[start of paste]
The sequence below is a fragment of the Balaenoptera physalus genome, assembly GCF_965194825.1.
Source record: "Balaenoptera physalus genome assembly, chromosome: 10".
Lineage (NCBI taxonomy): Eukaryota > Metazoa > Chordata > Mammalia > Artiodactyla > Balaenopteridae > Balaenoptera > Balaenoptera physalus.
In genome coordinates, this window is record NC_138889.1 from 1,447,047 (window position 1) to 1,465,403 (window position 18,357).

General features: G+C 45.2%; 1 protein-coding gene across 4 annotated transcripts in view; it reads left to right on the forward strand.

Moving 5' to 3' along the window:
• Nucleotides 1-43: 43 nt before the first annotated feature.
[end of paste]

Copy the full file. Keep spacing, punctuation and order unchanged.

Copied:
The sequence below is a fragment of the Balaenoptera physalus genome, assembly GCF_965194825.1.
Source record: "Balaenoptera physalus genome assembly, chromosome: 10".
Lineage (NCBI taxonomy): Eukaryota > Metazoa > Chordata > Mammalia > Artiodactyla > Balaenopteridae > Balaenoptera > Balaenoptera physalus.
In genome coordinates, this window is record NC_138889.1 from 1,447,047 (window position 1) to 1,465,403 (window position 18,357).

General features: G+C 45.2%; 1 protein-coding gene across 4 annotated transcripts in view; it reads left to right on the forward strand.

Moving 5' to 3' along the window:
• Nucleotides 1-43: 43 nt before the first annotated feature.